The Department of Energy wants the private sector to help it develop small modular coal-fired power plants, a senior DOE official told reporters at a Houston energy conference this week.
The comments reinforce a goal in DOE’s budget justification document that would see the agency develop at least two designs of small or modular coal plants — without carbon capture — by 2022. The budget requests $175 million to meet that goal and develop new, higher efficiency coal generators.
The budget proposal reflects a shift in focus at DOE from carbon capture and storage (CCS) to the development of higher efficiency coal plants without carbon control technologies. Despite the shift, U.S. utilities overwhelmingly say they are not likely to develop new coal generators.
Typically in the power sector, the words “small” and “modular” are applied to nuclear reactor technologies. The subject of a separate DOE funding initiative, the nuclear industry and senior agency officials hope these small modular reactors (SMRs) will revolutionize the sector by allowing a flexible, zero-carbon generation source that operates around the clock. But DOE officials are also pushing the development of small modular coal plants, a senior official told media this week at the CERAWeek conference in Houston. The agency will set up competitive funding opportunities with cost share requirements, Steve Winberg, assistant secretary for fossil energy, told Axios, and DOE plans to issue a request for proposals on new plant designs. Winberg told the Houston Chronicle that while DOE’s budget proposal would cut carbon capture research by 80%, CCS work would not halt at the agency. Small plants will be better suited for carbon capture upgrades, he said.
The comments reflect new priorities in the Department of Energy’s budget proposal, which requests a 50% increase in funding for high efficiency coal plants and small, modular designs. By the end of fiscal year 2022, DOE wants this funding to result in at least three technologies that “improve the average heat rate (i.e., efficiency) of a typical plant in the existing fleet by 5% from the 2017 baseline of 30%.” Additionally, DOE would target the development of “at least two designs of advanced high efficiency (greater than or equal to 42% on a higher heating value basis), low emission (HELE) coal fired, small-scale and/or modular units that have flexible operating capacity to meet baseload and load following requirements needed for the evolving grid.”
The new emphasis on small coal plants without carbon capture reflects a broader shift in what the DOE and the Trump administration consider “clean coal.” While the term has traditionally referred to plants with CCS installed, many senior administration officials use it for plants without the technology. During a visit to a high efficiency coal plant this summer, Energy Secretary Rick Perry reportedly indicated that when the administration uses the term “clean coal,” it also refers to the more efficient combustion technologies. EPA Administrator Scott Pruitt was also scheduled to travel to a Japanese ultra-supercritical plant in January before a government shutdown derailed his plans.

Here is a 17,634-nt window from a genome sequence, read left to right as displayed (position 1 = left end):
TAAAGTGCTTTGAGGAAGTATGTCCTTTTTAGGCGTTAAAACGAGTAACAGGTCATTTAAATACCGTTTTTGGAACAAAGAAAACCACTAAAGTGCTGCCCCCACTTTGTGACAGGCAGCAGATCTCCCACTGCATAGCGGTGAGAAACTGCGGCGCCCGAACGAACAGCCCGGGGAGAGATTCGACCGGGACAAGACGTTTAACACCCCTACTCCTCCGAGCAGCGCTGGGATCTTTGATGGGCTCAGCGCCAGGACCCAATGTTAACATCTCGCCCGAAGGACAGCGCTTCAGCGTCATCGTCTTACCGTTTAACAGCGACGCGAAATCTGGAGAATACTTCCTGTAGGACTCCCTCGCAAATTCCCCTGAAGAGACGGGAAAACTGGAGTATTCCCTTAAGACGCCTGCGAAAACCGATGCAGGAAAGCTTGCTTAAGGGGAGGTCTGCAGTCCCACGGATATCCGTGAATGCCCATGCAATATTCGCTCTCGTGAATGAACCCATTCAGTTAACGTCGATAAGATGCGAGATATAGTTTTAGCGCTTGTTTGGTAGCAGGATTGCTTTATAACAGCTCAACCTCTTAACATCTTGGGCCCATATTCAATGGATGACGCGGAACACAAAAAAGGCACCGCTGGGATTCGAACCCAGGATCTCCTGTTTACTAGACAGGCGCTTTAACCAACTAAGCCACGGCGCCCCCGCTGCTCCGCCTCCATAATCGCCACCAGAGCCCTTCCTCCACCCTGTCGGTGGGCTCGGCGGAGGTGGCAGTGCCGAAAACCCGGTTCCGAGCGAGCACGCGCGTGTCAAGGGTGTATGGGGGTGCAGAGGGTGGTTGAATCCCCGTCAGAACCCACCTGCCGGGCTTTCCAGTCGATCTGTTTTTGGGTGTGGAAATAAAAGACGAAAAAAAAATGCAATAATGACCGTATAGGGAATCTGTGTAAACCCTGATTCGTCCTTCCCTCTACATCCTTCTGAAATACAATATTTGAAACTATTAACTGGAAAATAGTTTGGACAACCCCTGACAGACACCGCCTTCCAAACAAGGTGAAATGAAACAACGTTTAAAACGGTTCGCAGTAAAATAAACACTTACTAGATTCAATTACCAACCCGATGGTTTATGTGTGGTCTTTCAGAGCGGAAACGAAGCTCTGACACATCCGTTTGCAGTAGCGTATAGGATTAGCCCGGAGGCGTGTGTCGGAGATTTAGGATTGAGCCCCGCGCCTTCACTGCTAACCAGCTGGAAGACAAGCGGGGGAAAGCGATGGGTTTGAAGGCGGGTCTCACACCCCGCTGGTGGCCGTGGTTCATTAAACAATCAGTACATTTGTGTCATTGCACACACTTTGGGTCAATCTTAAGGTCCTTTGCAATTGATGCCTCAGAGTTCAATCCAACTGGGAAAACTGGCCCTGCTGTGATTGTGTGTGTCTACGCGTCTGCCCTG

Enhancing coal plant efficiency is also likely to form the foundation of Pruitt’s replacement for the Clean Power Plan, an Obama-era pollution regulation. Instead of pushing coal plant owners to invest in lower-emitting fuel sources, the replacement rule is likely to only require modest efficiency upgrades at existing plants. The new administration paradigm for “clean coal” aligns with calls from some influential coal industry figures to shift away from CCS. In a memo delivered to the White House last year coal magnate Bob Murray called CCS a “pseudonym for no coal” and urged an elimination of funding. A number of Trump administration actions on energy have aligned with the memo, including the DOE’s proposal to lend cost recovery to coal and nuclear plants.
Regardless of the DOE’s new focus, utilities in the U.S. say they are unlikely to add new coal generation of any size. Utility Dive’s recent survey of nearly 700 electric utility professionals, conducted in Dec. 2017, revealed that the vast majority of utilities expect coal to decrease significantly as a part of their fuel mix, and virtually no one expects to add coal-fired capacity.
No North American utilities have plans to build a new coal plant, so any expectation of increased coal-fired generation in a utility’s fuel mix likely comes from higher utilization of existing plants.